Pandemic continues as concern continues for preparation for future novel viruses

The Charlottesville Community Engagement newsletter and podcast got its start in the early days of the pandemic when I launched the Charlottesville Quarantine Report. I was not working as a journalist but when faced with a crisis that had been brewing all winter, I began devoting my time to getting out information. 

In the early days of this program, almost every episode had some information about the pandemic in some way. It has now been more than two and a half years since the state of emergency was declared, and it’s much more rare for me to get to a story. 

At the September 21 meeting of the Albemarle Board of Supervisors, Chair Donna Price announced that she finally got a positive test. 

“I joined 95,566,521 Americans with COVID last week,” Price said. “We’ve had over a million and fifty thousand deaths. There are 30 million Americans who have experienced long COVID.” 

According to the COVID tracker of the Centers for Disease Control, the number of confirmed cases continues to trend downwards. Price said her case was very mild due to her recent boosters as well as the availability of antivirals. She urged people to remain vigilant. 

“And I encourage people to continue to get your vaccination, to use safe practices, because it still is out there and we still are having several hundred Americans die every day,” Price said. “The President may have spoken in one respect that we are beyond the pandemic but the reality medically is that we are not.” 

A snapshot from the Virginia Department of Health COVID-19 dashboard (Credit: Virginia Department of Health)

That topic came up a couple days later at the weekly COVID-19 briefing put on by the University of Virginia Health. Dr. Costi Sifri is the director of hospital epidemiology at the University of Virginia Hospital. He said things seem like they are getting back to normal, with many people going to restaurants, traveling, going to the theater, and taking part in everyday events.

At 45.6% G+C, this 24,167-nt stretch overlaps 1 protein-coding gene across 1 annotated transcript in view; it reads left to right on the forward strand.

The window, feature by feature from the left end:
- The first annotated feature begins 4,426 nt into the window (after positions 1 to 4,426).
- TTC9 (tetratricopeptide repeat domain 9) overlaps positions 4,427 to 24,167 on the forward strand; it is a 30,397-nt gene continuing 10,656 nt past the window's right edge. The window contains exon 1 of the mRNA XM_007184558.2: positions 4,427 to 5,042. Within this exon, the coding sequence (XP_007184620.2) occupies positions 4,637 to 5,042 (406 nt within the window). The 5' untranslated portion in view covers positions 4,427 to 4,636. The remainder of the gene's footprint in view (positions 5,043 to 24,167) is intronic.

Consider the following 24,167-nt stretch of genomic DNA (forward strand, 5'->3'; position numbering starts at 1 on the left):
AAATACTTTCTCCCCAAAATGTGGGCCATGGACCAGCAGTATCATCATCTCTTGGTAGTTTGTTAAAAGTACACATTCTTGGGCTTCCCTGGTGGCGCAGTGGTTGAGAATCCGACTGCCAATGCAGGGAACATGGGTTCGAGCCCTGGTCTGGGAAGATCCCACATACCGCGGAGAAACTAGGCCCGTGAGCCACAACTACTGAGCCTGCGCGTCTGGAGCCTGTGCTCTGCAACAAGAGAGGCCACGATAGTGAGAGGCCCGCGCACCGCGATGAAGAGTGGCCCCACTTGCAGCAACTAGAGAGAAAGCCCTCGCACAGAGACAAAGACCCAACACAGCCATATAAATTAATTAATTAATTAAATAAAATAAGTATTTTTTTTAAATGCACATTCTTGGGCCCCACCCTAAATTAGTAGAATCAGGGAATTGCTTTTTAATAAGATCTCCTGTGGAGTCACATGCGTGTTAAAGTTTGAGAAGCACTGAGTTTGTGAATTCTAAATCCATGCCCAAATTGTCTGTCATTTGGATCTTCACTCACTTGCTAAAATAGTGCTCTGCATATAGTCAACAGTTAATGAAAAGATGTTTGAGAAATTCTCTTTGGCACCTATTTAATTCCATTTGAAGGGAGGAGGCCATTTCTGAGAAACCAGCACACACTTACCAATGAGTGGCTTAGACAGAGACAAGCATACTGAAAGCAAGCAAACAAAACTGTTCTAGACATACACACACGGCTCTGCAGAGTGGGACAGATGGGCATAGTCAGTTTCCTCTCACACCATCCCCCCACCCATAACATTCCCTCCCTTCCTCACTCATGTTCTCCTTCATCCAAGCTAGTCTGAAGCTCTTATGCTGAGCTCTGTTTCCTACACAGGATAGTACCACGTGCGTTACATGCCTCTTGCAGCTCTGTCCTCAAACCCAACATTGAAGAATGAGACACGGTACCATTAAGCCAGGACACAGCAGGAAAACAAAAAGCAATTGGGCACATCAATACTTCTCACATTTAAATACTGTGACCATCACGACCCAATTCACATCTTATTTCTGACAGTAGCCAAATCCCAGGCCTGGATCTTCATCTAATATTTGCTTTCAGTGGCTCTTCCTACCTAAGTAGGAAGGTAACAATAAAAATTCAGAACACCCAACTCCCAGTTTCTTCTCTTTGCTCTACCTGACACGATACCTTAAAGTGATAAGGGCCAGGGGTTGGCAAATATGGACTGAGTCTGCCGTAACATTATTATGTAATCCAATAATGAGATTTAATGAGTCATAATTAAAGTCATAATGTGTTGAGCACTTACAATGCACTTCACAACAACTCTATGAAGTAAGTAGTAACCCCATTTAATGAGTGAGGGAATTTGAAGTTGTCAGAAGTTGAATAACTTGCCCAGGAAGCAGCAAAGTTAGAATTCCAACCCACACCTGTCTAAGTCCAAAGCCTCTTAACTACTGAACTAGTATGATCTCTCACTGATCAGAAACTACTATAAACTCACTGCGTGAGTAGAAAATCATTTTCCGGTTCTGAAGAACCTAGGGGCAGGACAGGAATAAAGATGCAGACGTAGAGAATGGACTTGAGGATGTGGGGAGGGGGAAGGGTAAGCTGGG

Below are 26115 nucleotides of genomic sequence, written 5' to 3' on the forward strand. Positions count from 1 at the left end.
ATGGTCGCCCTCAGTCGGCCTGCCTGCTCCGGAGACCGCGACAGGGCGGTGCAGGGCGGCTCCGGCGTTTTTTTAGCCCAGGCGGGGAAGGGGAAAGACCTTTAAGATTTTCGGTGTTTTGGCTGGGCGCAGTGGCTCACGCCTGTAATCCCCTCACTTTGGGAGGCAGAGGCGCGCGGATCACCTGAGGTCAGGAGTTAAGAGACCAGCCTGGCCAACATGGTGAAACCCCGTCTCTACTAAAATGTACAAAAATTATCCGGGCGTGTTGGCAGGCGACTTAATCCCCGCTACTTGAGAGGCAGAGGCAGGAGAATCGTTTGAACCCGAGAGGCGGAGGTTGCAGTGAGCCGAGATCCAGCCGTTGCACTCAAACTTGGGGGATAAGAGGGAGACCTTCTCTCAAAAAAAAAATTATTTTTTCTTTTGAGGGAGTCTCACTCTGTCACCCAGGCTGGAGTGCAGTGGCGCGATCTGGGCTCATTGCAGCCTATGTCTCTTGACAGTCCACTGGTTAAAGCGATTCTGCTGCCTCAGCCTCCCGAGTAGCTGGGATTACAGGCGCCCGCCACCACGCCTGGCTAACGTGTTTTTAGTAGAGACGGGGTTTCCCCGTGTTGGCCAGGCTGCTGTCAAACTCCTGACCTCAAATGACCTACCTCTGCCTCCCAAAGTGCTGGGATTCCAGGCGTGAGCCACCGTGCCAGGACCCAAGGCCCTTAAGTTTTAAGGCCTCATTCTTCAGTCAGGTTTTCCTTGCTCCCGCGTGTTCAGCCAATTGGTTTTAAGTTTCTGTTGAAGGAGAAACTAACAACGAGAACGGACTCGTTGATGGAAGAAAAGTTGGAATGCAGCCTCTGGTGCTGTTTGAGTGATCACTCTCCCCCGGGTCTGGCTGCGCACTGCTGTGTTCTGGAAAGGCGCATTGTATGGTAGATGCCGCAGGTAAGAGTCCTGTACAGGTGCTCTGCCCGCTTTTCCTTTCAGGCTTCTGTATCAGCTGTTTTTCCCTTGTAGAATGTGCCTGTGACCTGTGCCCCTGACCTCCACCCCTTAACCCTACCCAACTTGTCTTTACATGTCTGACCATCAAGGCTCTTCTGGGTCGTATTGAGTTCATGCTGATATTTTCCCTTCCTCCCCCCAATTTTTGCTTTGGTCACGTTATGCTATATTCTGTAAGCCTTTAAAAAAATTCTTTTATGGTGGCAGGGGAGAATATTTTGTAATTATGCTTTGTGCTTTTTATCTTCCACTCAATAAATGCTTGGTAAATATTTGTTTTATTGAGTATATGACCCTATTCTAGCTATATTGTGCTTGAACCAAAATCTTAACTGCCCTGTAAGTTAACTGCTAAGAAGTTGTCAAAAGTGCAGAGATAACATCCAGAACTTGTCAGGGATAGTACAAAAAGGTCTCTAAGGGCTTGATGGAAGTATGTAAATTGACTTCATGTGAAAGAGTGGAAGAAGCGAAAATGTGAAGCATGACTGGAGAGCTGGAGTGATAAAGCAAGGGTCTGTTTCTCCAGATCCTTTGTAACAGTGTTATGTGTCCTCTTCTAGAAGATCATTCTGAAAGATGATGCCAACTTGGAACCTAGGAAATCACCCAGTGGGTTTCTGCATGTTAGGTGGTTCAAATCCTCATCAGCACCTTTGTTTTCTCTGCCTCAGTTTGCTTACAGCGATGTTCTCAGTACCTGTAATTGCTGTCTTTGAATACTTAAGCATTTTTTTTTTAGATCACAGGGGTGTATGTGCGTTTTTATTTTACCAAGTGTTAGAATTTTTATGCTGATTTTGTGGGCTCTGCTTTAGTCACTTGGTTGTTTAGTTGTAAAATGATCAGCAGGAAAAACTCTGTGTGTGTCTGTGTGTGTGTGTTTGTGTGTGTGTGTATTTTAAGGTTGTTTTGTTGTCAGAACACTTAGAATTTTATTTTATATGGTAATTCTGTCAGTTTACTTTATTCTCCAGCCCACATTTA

“In that manner and fashion, for those individuals, the pandemic has receded and may conceptually be over in their mind but the virus isn’t done with us,” Dr. Sifri said. 

Dr. Sifri said COVID-19 remains one of the top five causes of death across the country and there is always the possibility of new strains. He said there’s no consensus of when to declare the pandemic over, and he doesn’t consider the pandemic over. He added that end of the emergency response is within sight.  

“One of the potential consequences of saying that the finish line has been crossed is that we pack up the bag, go home, and don’t think about what could be coming around the corner and what could be coming down the line,” Dr. Sifri said.  “With the end of the emergency response, I think we may still be at a level of higher levels of circulation of the virus than we would want but we still see that it could still be a significant threat particularly with people who are not vaccinated. Also to people who don’t respond well to vaccines or have multiple medical conditions that put them at high for COVID.”

Dr. Sifri said models project another surge as temperatures drop. He said the public health sector has been taxed severely after the past two and a half years. 

“The pandemic has greatly stretched and stressed public health to a point that it’s very difficult for them to respond continuing on an ongoing basis,” Dr. Sifri said. “It requires an investment not only in capital investment but also investment in the human resources, the people who do these jobs.”  

Dr. Sifri said more study is needed to improve the equitable delivery of health care while moving through the fight against a novel virus. The time is now to reflect and prepare. 

“How can we do this better?” Dr. Sifri said. “We need to be doing better because we are clearly seeing over the last ten years novel emerging pathogens or reemerging pathogens and we should expect that they will continue going forward.”

Before you go: The time to write and research of this article is covered by paid subscribers to Charlottesville Community Engagement. In fact, this particular installment comes from the September 28, 2022 edition of the program. To ensure this research can be sustained, please consider becoming a paid subscriber or contributing monthly through Patreon.

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